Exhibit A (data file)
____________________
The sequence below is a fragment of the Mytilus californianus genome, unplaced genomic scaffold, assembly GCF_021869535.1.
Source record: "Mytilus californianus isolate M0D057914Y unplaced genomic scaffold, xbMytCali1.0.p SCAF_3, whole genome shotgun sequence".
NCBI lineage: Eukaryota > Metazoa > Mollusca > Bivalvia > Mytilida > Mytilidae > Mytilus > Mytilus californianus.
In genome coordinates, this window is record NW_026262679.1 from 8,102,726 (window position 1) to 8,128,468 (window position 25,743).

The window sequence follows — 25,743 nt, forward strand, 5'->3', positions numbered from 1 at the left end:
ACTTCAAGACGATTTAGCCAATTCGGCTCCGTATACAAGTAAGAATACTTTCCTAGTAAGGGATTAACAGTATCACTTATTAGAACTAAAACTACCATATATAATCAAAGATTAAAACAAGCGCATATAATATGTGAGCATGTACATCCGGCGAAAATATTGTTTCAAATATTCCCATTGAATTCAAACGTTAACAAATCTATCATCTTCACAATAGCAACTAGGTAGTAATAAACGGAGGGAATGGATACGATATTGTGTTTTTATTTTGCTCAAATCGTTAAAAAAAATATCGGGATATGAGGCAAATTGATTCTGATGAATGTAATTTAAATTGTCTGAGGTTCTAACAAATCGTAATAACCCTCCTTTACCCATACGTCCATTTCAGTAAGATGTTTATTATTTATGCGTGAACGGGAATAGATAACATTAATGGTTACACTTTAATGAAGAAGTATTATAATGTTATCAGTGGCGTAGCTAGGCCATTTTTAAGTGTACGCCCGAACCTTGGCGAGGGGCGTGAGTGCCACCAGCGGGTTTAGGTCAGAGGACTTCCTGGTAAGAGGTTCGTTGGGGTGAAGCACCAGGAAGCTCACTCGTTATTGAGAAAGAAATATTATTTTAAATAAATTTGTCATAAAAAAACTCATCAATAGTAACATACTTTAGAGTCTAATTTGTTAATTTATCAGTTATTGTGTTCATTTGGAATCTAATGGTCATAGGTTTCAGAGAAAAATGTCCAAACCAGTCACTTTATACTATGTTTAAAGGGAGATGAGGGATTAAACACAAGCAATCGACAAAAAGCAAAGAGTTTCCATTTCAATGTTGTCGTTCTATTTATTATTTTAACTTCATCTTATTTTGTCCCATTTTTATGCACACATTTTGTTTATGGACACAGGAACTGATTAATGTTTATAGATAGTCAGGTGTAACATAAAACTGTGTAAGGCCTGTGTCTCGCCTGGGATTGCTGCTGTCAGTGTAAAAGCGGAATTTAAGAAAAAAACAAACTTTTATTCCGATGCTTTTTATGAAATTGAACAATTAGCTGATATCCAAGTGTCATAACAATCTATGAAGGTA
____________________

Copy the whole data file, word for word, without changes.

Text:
The sequence below is a fragment of the Mytilus californianus genome, unplaced genomic scaffold, assembly GCF_021869535.1.
Source record: "Mytilus californianus isolate M0D057914Y unplaced genomic scaffold, xbMytCali1.0.p SCAF_3, whole genome shotgun sequence".
NCBI lineage: Eukaryota > Metazoa > Mollusca > Bivalvia > Mytilida > Mytilidae > Mytilus > Mytilus californianus.
In genome coordinates, this window is record NW_026262679.1 from 8,102,726 (window position 1) to 8,128,468 (window position 25,743).

The window sequence follows — 25,743 nt, forward strand, 5'->3', positions numbered from 1 at the left end:
ACTTCAAGACGATTTAGCCAATTCGGCTCCGTATACAAGTAAGAATACTTTCCTAGTAAGGGATTAACAGTATCACTTATTAGAACTAAAACTACCATATATAATCAAAGATTAAAACAAGCGCATATAATATGTGAGCATGTACATCCGGCGAAAATATTGTTTCAAATATTCCCATTGAATTCAAACGTTAACAAATCTATCATCTTCACAATAGCAACTAGGTAGTAATAAACGGAGGGAATGGATACGATATTGTGTTTTTATTTTGCTCAAATCGTTAAAAAAAATATCGGGATATGAGGCAAATTGATTCTGATGAATGTAATTTAAATTGTCTGAGGTTCTAACAAATCGTAATAACCCTCCTTTACCCATACGTCCATTTCAGTAAGATGTTTATTATTTATGCGTGAACGGGAATAGATAACATTAATGGTTACACTTTAATGAAGAAGTATTATAATGTTATCAGTGGCGTAGCTAGGCCATTTTTAAGTGTACGCCCGAACCTTGGCGAGGGGCGTGAGTGCCACCAGCGGGTTTAGGTCAGAGGACTTCCTGGTAAGAGGTTCGTTGGGGTGAAGCACCAGGAAGCTCACTCGTTATTGAGAAAGAAATATTATTTTAAATAAATTTGTCATAAAAAAACTCATCAATAGTAACATACTTTAGAGTCTAATTTGTTAATTTATCAGTTATTGTGTTCATTTGGAATCTAATGGTCATAGGTTTCAGAGAAAAATGTCCAAACCAGTCACTTTATACTATGTTTAAAGGGAGATGAGGGATTAAACACAAGCAATCGACAAAAAGCAAAGAGTTTCCATTTCAATGTTGTCGTTCTATTTATTATTTTAACTTCATCTTATTTTGTCCCATTTTTATGCACACATTTTGTTTATGGACACAGGAACTGATTAATGTTTATAGATAGTCAGGTGTAACATAAAACTGTGTAAGGCCTGTGTCTCGCCTGGGATTGCTGCTGTCAGTGTAAAAGCGGAATTTAAGAAAAAAACAAACTTTTATTCCGATGCTTTTTATGAAATTGAACAATTAGCTGATATCCAAGTGTCATAACAATCTATGAAGGTA